But where is Obama’s narrative now? The problem is he has no narrative. In 2010, the Democrats went down to defeat because either they had no narrative or at best, their narrative was “It could have been worse.” The latter, in reference to claims that had Obama not acted with the stimulus and Dodd-Frank the economy could have been worse. Such a narrative was neither inspirational not compelling. It died in the face of the a brilliant Republican narrative stolen from Obama in 2008–change.

The narrative again in 2012 for the Republicans will be change. Obama still lacks a narrative. His speech on jobs last week was an effort to cast himself with a narrative that it is “the economy stupid” and that he cares more about it than the Republicans. So far, that new narrative is not working.

The second rule of politics is mobilize your base. It is imperative to nail down your political base if running for office. You need to get them behind you, excited, and mobilized. Politics begins with dueling bases. If your base stays home and the other shows up, you are in trouble. As Woody Allen correctly stated: “Ninety percent of life is showing up.”

Obama’s base is eroding. Recent NY Times polls show that the unions, white working class, the young, and the liberals in his party are discouraged, and disappointed with Obama. It is for good reason–he blew them off too many times. He continuously gives into the Republicans instead of fighting for what his base wants. Somehow Obama the law professor believes that everyone will be reasonable and willing to compromise. It takes two to tango and only one side is dancing. Moreover, Obama consistently blew off supporters–stating that they had to wait on don’t ask don’t tell, gay marriage, changing rule son unionization, or dealing with the environment. He has told his supporters he has bigger fish to fry and that they must wait. Bad moves. The best way to disappoint supporters is to raise their expectations and then dash them.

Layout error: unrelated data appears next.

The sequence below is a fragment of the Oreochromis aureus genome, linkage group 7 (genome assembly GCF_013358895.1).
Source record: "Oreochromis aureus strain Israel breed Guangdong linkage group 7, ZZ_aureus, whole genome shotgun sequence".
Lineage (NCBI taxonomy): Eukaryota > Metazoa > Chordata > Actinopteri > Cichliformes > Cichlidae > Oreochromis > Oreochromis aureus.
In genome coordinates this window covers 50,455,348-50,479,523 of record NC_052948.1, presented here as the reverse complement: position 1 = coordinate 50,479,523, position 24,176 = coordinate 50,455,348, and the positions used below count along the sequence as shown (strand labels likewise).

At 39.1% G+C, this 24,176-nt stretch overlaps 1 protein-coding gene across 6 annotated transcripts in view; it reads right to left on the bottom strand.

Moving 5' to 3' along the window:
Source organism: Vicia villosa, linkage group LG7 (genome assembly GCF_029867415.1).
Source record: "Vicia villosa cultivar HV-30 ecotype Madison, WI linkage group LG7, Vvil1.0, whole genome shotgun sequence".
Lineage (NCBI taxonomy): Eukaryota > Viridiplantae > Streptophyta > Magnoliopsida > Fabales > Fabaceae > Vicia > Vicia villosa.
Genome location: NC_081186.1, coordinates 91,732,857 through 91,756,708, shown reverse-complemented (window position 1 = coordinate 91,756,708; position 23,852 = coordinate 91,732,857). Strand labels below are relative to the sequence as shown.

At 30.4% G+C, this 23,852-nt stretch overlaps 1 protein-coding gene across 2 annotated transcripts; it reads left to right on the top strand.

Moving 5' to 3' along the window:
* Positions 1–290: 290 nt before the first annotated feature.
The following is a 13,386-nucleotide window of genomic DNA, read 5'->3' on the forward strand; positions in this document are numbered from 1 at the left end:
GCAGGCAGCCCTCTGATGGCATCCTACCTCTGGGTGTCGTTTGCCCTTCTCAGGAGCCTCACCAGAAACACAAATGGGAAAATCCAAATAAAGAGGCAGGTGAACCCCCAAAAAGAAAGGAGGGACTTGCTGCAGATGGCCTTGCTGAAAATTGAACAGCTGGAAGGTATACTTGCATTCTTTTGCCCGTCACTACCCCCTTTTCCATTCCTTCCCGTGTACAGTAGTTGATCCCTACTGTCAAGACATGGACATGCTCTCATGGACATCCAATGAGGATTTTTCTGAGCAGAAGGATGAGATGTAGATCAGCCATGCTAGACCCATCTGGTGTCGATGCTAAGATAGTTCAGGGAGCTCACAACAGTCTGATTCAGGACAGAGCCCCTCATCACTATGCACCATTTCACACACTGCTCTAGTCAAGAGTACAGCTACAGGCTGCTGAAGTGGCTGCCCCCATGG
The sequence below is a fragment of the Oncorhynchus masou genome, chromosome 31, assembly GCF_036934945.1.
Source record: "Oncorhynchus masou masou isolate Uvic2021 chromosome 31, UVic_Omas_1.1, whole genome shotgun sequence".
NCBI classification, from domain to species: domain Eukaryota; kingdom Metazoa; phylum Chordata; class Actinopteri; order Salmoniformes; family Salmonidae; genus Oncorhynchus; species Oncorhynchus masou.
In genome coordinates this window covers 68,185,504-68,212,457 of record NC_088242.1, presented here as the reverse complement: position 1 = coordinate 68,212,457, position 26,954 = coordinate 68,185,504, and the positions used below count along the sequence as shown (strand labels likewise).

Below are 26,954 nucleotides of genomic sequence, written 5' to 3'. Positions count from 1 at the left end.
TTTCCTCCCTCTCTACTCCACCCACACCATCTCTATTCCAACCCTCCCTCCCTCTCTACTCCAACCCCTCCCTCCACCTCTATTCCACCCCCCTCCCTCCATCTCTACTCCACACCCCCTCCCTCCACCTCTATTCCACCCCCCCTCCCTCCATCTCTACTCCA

The third rule is that politics is a bar fight. Fights in bars are won or lost by the ability to capture the audience to your side. In politics, this means the battle is for the swings. Even if each side mobilizes its political base, that does not guarantee victory because neither the Democrats not Republicans represent 50% +1 of the voters. Neither party has majority status. The battle is thus to capture the swing voters and states. Among voters, the suburban moms and moderates are the swings.

Obama’s new strategy is to refine himself as the moderate centrist, seeking to show he is reasonable and the Republicans are not. Obama’s job speech, his efforts to compromise on the debt deal, and so much more recently have been efforts to do this. Yet the efforts to create this new narrative have failed. He has failed to capture the swings, but luckily for him, the same is true for the Republicans.

Obama has failed to capture the swings because of his inability to propose economic plans deep and broad enough to really stimulate the economy and produce jobs. He has failed to address the mortgage crisis that continues to depress real estate prices, sales, and personal wealth. And he has done nothing to reinvigorate consumer demand. His jobs proposal was anemic and failed because it did not offer solutions to these problems. As so aptly stated by several small business owners at a talk to the Twin Cities West Chamber of Commerce: “Tax cuts will not encourage me to hire anyone. So long as no one wants to buy my products I have no reason to hire anyone and tax cuts are not going to change that.”

Finally, Obama has forgotten a fourth rule of politics–Rod Stewart is right--It’s about passion (in reference to a song he wrote many years ago). Passionate people are motivated and will vote and give money vote. They will show up. Obama seems to assume a dispirited base has nowhere to go but back to him. He banks on this and tries to appeal to swings (and a miserable Republican candidate) to pave his way to victory in 2012. However, a lethargic base and an inability to capture swing voters with an uninspiring narrative is certainly not a winning formula. Combine all this with 9% unemployment and a probable double-dip recession and that result is one more ex-president out of work.